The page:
Last Updated on October 29, 2023
Facet joint injection is given to diagnose and treat pain originating from facet joint of spine.
Facet joint are small but important joints between superior and inferior articular processes. These joints provide stability and help guide motion.
These joints can become painful and cause pain in the back following arthritis of the spine, a back injury, or mechanical stress to the back.
A facet joint injection involves injecting a small amount of local anesthetic (numbing agent) and/or steroid medication, which can anesthetize the facet joints and block the pain.
The injection procedure may also be called a facet block, as its purpose is to block the pain.
Facet joint injection can be applied in cervical, dorsal or lumbar region.
Indications for Facet Joint Injections
Facet joint injection can be used to diagnose the facet joint as the pain generator of back pain. After the injection, if the complete pain relief is achieved immediately while the facet joint is numb, it means that joint is likely a source of pain.
Diagnosis is done by injecting anesthetic agent like lidocaine.
For this, steroid is injected along with anesthetic agent. Steroids work on reducing the inflammation and provides long-term pain relief.
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Facet Joint Anatomy
The facet joints are paired synovial joints formed by articulation of articular facets of superior and inferior vertebrae.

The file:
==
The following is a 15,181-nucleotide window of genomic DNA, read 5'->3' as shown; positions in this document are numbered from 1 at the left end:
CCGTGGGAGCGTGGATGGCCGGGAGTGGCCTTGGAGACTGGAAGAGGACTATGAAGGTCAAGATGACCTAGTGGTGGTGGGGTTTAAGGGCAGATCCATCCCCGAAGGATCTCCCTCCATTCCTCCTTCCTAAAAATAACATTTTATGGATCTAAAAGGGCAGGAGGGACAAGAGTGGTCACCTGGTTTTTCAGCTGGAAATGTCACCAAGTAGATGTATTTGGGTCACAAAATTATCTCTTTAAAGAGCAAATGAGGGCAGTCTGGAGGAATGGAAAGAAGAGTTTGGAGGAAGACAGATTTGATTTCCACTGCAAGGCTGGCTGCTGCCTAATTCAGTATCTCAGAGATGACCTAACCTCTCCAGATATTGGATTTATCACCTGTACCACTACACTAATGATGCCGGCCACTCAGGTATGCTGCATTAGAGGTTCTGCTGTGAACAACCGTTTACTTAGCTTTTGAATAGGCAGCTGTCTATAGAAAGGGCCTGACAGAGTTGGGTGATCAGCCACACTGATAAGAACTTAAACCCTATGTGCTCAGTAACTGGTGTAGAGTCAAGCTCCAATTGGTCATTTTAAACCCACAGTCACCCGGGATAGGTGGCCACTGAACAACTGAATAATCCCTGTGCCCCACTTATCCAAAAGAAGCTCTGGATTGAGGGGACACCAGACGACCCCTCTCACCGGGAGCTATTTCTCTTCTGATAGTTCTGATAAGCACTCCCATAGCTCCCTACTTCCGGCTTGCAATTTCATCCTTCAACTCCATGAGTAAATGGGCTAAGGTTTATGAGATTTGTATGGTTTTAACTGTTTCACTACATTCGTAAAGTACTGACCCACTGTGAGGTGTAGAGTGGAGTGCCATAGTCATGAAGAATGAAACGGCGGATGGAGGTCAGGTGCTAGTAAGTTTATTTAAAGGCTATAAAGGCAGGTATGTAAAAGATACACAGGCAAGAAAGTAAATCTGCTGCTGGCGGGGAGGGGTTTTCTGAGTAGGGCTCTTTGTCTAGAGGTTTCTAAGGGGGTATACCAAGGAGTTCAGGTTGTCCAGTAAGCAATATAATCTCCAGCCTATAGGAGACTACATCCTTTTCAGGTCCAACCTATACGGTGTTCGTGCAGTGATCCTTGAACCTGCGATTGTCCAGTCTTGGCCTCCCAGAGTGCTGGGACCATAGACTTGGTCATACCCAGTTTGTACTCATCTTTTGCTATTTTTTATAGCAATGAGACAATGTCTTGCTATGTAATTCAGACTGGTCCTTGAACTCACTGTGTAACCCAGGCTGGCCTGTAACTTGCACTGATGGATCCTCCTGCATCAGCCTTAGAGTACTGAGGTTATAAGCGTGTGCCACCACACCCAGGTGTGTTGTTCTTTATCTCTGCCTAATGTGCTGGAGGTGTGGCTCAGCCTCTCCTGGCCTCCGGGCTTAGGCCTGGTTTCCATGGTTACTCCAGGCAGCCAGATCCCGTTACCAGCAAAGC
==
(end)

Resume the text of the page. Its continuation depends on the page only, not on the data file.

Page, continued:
Typically, Each vertebra has four articular facets – two superior and two inferior.
Superior articular facets of lower vertebra articulates with inferior articular processes of upper vertebra to form a pair of facet joints.
Thus each vertebra participates in facet joint formation with a vertebra above and a vertebra below.
Facet joints are surrounded by a capsule surrounding capsule filled with synovial fluid.
The position and orientation of facet joints varies with the region of the spine.
Procedure of Facet Joint Injection
- Usually, the procedure is performed without any sedation
- The patient is placed over a radiolucent table in prone position
- After cleaning and preparing the skin, the skin is anesthetized over the desired facets
- Under fluoroscopy, a small need le is directed into the facet joint.
- A small amount of contrast dye is then injected to confirm that the needle is in the joint.
- After this, small mixture of anesthetic and steroid then slowly injected into the joint.
- The patient is observed for next half an hour.
- If the joint or joints being targeted are not causing their pain, a patient will not obtain immediate relief from injection.
The patient is instructed to avoid doing any strenuous activities and the patient should not drive for 24 hours after the procedure.
Patients may notice a slight increase in pain lasting for several days as the anesthetic wears off and before the steroid starts to take effect.
Applying ice or a cold pack to the general area of the injection site will typically provide pain relief.
Patients may continue to take their regular pain medicine after the procedure.
The patient may resume previous activities after a day or so.
When the pain relief is substantial, patient may be put on physical therapy.
If the patient has immediate relief with anesthetic, but there is no long term improvement, further tests may be performed.
Risks and Complications of a Facet Joint Injection
- Allergic reaction.
- Site discomfort
- Neural damage